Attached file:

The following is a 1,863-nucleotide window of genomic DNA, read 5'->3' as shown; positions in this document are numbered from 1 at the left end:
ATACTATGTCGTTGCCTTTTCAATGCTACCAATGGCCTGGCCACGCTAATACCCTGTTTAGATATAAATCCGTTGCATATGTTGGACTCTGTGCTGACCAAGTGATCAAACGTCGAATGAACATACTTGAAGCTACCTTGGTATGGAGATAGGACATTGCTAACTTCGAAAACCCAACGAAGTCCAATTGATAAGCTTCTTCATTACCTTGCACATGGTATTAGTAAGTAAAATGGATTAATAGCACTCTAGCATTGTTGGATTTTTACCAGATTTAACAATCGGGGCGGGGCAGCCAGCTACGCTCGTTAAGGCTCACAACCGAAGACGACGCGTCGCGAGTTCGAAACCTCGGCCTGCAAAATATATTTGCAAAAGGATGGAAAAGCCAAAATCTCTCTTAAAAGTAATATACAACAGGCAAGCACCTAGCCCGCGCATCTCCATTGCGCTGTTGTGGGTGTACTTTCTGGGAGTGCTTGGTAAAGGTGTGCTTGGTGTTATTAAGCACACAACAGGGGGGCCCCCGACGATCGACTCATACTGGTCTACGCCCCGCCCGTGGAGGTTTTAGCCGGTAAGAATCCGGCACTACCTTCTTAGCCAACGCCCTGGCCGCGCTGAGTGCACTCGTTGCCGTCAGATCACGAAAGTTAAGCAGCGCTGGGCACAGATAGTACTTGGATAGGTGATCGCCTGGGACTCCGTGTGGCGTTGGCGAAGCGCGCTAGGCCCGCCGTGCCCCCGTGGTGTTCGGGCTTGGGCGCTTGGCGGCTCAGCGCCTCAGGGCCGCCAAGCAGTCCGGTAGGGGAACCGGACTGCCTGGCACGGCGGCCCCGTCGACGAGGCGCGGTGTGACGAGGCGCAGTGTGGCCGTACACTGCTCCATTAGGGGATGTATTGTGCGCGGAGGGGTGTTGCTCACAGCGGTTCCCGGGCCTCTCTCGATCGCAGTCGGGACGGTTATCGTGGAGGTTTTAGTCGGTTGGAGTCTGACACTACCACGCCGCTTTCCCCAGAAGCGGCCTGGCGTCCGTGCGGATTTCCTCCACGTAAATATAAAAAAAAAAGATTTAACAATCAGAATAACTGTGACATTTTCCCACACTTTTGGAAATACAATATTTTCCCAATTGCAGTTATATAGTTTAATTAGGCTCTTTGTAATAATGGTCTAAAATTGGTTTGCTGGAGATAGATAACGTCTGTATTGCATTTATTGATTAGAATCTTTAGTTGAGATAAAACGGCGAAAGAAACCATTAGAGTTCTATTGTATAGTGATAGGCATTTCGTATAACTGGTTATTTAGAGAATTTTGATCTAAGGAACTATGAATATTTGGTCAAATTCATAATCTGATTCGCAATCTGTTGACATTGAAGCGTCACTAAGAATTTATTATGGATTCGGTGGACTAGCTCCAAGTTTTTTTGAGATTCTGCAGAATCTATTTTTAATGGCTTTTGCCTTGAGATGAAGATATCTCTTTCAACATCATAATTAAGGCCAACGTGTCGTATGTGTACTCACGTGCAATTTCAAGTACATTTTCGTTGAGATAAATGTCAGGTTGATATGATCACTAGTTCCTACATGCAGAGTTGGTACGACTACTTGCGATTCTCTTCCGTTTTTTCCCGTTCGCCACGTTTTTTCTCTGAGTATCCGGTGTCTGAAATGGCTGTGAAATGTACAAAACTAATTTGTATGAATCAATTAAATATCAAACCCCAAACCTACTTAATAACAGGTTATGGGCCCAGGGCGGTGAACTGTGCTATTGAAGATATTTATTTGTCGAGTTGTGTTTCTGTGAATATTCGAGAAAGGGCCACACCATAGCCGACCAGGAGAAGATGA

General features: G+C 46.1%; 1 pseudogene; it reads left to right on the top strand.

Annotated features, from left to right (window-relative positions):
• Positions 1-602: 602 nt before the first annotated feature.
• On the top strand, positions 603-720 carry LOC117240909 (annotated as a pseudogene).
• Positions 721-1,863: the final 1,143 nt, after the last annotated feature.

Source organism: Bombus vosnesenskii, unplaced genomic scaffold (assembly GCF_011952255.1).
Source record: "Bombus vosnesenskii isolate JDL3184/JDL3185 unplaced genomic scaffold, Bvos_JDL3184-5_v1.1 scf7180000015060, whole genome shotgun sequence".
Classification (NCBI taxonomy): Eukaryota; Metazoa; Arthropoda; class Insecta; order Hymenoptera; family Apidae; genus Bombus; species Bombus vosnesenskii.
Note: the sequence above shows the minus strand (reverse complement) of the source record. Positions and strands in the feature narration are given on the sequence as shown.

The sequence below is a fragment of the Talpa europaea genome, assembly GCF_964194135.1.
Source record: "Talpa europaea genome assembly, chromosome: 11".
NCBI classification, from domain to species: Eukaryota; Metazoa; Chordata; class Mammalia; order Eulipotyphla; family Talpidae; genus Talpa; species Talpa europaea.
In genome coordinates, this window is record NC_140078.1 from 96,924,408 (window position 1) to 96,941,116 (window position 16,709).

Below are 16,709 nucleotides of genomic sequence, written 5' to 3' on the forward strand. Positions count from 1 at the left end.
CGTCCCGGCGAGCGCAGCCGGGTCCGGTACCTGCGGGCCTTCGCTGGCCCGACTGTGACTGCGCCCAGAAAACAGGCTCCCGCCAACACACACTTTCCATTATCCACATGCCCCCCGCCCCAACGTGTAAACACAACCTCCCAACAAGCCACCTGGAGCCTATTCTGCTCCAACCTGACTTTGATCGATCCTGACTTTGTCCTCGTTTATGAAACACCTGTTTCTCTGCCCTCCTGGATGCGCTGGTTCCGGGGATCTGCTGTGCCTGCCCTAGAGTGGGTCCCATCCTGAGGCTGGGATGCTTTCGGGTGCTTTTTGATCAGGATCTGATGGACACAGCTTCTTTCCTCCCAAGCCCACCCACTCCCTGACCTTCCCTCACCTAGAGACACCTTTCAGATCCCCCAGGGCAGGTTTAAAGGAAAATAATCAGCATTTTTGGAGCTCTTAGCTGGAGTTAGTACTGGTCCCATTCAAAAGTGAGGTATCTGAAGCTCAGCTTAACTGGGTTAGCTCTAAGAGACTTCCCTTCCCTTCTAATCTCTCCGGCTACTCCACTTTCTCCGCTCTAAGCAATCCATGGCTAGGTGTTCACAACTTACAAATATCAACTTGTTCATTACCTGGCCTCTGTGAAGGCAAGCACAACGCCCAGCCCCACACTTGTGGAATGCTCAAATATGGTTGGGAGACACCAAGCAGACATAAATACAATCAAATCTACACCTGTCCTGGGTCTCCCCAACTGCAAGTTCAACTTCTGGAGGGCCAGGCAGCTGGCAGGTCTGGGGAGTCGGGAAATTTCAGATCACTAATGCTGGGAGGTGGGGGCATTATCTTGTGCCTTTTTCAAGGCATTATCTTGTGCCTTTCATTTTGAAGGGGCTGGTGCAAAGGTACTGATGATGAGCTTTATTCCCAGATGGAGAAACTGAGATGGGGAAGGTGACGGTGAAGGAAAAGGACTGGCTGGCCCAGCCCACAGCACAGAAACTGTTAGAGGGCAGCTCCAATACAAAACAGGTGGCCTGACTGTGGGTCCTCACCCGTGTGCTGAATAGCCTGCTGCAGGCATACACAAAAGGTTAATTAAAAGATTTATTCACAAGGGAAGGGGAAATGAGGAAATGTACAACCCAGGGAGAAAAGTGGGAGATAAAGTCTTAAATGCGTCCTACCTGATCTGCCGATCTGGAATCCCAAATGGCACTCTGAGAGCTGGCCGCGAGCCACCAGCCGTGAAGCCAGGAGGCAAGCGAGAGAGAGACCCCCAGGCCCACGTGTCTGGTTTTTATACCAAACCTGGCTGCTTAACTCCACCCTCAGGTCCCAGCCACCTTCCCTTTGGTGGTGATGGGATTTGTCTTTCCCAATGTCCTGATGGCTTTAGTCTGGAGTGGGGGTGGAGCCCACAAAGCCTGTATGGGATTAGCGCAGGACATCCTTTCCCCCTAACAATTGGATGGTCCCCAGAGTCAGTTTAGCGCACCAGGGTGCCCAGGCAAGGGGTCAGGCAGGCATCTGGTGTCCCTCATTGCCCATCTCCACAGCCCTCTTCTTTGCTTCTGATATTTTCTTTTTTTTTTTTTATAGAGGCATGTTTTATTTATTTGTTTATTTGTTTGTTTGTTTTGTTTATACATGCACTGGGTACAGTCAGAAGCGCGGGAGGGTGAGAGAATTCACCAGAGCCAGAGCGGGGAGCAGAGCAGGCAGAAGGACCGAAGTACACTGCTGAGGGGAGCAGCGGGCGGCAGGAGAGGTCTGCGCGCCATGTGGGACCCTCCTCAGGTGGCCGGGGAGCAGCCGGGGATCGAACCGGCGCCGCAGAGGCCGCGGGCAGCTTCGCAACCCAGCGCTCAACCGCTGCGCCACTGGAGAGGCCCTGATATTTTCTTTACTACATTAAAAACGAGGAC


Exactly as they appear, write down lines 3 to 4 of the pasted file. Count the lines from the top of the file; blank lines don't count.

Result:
General features: G+C 46.1%; 1 pseudogene; it reads left to right on the top strand.

Annotated features, from left to right (window-relative positions):